Thought leadership – let the world know your original thinking

Written by Stewart Pimbley|4th April 2019


What is thought leadership? Look it up and you get this definition: a type of content marketing where you tap into the talent, experience, and passion inside your business, or from your community, to consistently answer the biggest questions on the minds of your target audience on a particular topic. At IPB we put it

What is thought leadership? Look it up and you get this definition: a type of content marketing where you tap into the talent, experience, and passion inside your business, or from your community, to consistently answer the biggest questions on the minds of your target audience on a particular topic.

At IPB we put it even simpler: “sharing original thinking”.

What it certainly isn’t, is regurgitating someone else’s thoughts, rewording long established ideas or just a thinly veiled sales pitch.

Here are some basic rules for the foundations of any thought leadership piece, whether written, spoken or filmed.

Stick to a subject you know, inside and out – Thought leadership is about giving insight and you’d be surprised what you know about your subject when you put your mind to it. It is about putting forward an alternative perspective or idea that your audience won’t have thought of or won’t be able to find online

Be authoritative – This comes through knowing your subject. It makes your piece credible. Readers don’t want to hear from someone masquerading as an expert, they want the expert’s opinion. You should be aiming to ensure the reader takes away a gem of a quote and repeats it back to a colleague “I was reading a piece by an expert on …. And they said…..”

Stay relevant – Making your ideas and views relatable makes your piece so much more interesting. Use real examples to illustrate your points. It may be a problem you have solved through innovation or a piece of legislation you are measuring the impact of – talk the approach through and the end result.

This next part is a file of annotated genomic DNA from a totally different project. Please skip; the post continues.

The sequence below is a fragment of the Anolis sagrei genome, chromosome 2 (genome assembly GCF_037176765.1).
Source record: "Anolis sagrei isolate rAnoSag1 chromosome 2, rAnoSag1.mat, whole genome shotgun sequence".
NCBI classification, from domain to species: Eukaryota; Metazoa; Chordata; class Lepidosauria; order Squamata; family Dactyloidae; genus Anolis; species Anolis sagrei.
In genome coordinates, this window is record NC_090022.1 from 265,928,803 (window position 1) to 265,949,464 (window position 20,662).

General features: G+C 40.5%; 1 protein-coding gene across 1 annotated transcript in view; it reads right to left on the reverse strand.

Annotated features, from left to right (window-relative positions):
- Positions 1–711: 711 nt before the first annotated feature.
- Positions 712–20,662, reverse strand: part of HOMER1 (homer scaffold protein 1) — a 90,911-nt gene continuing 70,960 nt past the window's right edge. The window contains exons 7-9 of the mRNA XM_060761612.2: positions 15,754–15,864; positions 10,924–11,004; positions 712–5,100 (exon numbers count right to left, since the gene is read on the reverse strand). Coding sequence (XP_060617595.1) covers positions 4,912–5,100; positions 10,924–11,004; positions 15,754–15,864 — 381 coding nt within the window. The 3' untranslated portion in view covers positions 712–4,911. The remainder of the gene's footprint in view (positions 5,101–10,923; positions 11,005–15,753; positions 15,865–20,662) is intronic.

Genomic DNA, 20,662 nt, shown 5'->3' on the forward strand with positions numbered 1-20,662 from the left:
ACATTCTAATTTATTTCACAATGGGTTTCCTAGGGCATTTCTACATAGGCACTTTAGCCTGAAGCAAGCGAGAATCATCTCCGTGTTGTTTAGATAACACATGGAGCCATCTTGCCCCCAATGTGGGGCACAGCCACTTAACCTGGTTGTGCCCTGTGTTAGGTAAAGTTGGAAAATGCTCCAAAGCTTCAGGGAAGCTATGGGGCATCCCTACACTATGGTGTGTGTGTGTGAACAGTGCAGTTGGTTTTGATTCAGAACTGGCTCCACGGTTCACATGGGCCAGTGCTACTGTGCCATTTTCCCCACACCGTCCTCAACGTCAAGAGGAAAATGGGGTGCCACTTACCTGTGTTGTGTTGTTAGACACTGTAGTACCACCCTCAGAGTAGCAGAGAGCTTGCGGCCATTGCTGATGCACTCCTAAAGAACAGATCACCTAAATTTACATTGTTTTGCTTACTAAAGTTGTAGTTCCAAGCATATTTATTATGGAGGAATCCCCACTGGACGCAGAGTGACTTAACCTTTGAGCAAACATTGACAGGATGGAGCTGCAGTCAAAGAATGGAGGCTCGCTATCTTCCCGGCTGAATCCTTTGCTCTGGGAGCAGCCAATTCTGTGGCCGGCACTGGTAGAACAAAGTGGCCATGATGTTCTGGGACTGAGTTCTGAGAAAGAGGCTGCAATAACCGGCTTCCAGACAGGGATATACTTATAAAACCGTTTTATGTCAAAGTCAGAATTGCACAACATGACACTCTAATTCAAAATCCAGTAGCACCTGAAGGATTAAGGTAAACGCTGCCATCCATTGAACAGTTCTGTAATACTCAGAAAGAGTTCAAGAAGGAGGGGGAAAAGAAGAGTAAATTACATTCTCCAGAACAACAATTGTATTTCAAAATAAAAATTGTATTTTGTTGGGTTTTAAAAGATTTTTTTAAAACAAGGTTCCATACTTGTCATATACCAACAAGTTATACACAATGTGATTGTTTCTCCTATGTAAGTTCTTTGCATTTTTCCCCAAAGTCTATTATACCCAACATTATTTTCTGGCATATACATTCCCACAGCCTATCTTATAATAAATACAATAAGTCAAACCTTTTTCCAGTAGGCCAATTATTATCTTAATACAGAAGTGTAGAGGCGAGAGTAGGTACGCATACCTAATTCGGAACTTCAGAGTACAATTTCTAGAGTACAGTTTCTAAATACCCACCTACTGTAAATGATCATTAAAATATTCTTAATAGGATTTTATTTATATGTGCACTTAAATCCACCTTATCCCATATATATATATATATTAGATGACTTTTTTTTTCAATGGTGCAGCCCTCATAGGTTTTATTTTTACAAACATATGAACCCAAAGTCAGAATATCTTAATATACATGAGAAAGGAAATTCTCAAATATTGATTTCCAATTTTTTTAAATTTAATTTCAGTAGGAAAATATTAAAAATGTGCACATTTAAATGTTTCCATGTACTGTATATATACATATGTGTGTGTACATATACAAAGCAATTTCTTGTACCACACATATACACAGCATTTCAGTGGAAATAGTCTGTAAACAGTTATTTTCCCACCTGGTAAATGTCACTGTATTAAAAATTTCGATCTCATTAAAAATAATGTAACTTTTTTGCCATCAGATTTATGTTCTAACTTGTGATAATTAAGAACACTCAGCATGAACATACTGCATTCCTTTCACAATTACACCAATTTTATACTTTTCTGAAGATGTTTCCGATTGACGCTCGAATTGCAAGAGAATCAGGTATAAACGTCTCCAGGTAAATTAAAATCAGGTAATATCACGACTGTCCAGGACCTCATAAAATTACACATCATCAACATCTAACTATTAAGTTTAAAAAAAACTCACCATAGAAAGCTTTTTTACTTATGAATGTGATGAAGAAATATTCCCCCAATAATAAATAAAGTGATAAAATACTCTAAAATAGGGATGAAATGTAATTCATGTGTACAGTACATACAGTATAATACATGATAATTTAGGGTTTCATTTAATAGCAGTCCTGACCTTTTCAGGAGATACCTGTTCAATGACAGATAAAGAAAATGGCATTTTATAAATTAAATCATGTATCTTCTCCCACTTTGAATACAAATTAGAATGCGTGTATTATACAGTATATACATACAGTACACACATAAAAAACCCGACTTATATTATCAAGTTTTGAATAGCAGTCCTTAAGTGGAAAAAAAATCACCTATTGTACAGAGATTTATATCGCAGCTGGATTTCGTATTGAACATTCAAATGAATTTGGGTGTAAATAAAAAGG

Don’t exaggerate (avoiding overselling) – We’d all like to think of our work as unique, but it’s highly unlikely anything in your business or organisation really is. Be original instead. Original could be something new, derivative of earlier works or ideas. The term unique is a lazy term. If you are truly doing something different, then just explain what and it will resonate.

Ease off on the jargon and acronyms – Understand your audience. If you are aiming at a niche audience a smattering of acronyms can work, but if you are going beyond your sector don’t lose people through terms that they need Wikipedia to understand.

Press record – Thought leadership certainly does not need to be restricted to the written word. Video and podcasts are great ways of getting your ideas and approach out there – think of them as your very own TED talks. They don’t need to have Hollywood productions values, nor do they need to be epics.

Keep it punchy – Maximum impact in minimum time – that is not to say you limit yourself to a few paras or 30 seconds. You can still give depth and insight in around 400 or 500 words – and three or four minutes

And, on that point, we’ve reached our word limit. Don’t hesitate to get in touch if want to get your original thinking out there.

Here’s a few examples of great thought leadership – all written for their sectors

Recycling

https://www.letsrecycle.com/news/latest-news/stepping-up-challenge-weee-recycling/

Social housing

https://www.dtp.uk.com/#views

Social care

https://www.linkedin.com/pulse/retention-treat-people-right-robin-sidebottom/

 

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